Why Star Trek? Kirk, Spock, Bones, Uhura & Sulu's Endless Appeal, Explained

By | September 6, 2020

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William Shatner as Captain James T. Kirk and Leonard Nimoy as Mr. Spock in the STAR TREK episode, "A Piece of the Action." Original air date, January 12, 1968. (Photo by CBS via Getty Images)

Whether you're a Trekkie, Trekker, or just along for the ride with the crew of the USS Enterprise, Gene Roddenberry's vision of a harmonious future has made an impact on you. Decades after its premiere in 1966, Star Trek continues to offer an optimistic look into the future even when it's overrun with Romulans, Tribbles, and Klingons.

Unlike so much of the science fiction of the 20th century, Star Trek is exceedingly idealistic and that's what keeps audiences coming back. With only three seasons and 79 episodes, TOS continues to provide a utopian vision of tomorrow, something that feels all the more important as the current era becomes more volatile.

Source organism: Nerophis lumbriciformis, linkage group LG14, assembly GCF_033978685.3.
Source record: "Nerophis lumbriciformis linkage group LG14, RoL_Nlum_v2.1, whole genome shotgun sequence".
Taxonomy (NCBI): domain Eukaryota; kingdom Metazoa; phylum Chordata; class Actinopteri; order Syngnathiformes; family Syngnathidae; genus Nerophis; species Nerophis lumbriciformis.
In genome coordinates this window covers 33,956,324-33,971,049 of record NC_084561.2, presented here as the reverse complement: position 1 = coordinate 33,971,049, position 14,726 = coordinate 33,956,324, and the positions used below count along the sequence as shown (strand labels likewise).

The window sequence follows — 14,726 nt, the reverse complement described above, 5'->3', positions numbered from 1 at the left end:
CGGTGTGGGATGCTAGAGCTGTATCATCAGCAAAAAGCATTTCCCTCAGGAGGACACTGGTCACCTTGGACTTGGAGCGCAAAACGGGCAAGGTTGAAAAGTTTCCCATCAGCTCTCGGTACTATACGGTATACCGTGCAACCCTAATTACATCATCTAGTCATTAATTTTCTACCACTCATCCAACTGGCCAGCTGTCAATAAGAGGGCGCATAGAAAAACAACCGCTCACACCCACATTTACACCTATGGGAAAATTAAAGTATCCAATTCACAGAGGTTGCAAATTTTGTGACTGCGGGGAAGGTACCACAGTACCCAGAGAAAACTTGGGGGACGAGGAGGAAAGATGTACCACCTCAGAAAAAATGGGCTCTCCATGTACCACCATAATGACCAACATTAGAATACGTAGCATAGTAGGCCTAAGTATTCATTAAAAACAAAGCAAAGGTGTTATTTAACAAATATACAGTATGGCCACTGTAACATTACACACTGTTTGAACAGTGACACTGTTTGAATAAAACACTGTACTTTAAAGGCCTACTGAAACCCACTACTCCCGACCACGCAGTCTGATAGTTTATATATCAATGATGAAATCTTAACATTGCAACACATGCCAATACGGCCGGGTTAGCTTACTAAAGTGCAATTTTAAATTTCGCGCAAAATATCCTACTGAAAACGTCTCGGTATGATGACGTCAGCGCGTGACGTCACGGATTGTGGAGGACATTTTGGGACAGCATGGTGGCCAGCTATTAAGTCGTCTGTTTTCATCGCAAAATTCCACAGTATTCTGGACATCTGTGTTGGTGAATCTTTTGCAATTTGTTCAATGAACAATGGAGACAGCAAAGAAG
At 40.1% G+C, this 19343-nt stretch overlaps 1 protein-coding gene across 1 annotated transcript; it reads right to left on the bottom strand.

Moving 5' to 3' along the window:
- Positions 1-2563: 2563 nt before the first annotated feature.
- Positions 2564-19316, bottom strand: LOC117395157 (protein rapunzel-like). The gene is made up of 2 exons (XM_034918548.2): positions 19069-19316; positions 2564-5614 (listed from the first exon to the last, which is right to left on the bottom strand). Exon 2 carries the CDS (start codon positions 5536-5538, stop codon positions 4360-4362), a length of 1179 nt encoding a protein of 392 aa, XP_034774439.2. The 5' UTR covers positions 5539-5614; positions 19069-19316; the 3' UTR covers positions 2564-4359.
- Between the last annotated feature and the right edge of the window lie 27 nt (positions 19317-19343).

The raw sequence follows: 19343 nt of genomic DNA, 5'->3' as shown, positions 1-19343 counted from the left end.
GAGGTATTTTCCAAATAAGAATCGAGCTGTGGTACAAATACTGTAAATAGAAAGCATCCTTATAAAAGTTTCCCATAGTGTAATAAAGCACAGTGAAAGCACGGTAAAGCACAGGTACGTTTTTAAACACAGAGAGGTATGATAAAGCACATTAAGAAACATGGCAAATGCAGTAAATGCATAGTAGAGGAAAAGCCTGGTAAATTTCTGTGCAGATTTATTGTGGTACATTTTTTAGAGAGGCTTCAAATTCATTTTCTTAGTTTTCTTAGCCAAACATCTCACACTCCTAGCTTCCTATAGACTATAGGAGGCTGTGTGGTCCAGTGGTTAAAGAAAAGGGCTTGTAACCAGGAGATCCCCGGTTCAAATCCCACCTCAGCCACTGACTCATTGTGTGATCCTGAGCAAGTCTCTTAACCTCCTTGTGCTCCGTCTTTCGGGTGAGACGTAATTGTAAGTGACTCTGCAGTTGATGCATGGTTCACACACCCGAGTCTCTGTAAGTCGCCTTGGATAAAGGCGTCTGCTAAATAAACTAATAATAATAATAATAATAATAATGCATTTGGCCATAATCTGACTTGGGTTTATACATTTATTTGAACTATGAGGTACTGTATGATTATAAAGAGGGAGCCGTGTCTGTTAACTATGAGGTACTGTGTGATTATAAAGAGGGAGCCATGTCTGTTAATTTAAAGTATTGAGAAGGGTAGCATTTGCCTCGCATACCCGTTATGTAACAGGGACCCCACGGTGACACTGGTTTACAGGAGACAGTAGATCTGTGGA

Star Trek is an optimistic version of the future

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source: Paramount Domestic Television

Setting aside red shirts and William Shatner's intriguing use of syllables, the one constant in each episode of Star Trek is the optimism with which its cast goes into every situation. Set in a utopian future where Earth no longer cares about race, gender, or nationality, the series explores contemporary problems through a different alien race nearly every week.

Star Trek offers the possibility of progress. It says that no matter how chaotic life is at the moment that some day humanity will be able to put everything aside and move forward as one group of people. It's rare to see such a hopeful view of the future in a genre that's often filled with gloomy, dystopian prospectives.

Categorizing Star Trek as "feel good TV" may be a bit hyperbolic, but its offer of a future without the chaos of the current era (be it the 1960s or the 2010s) is a welcome addition to any television.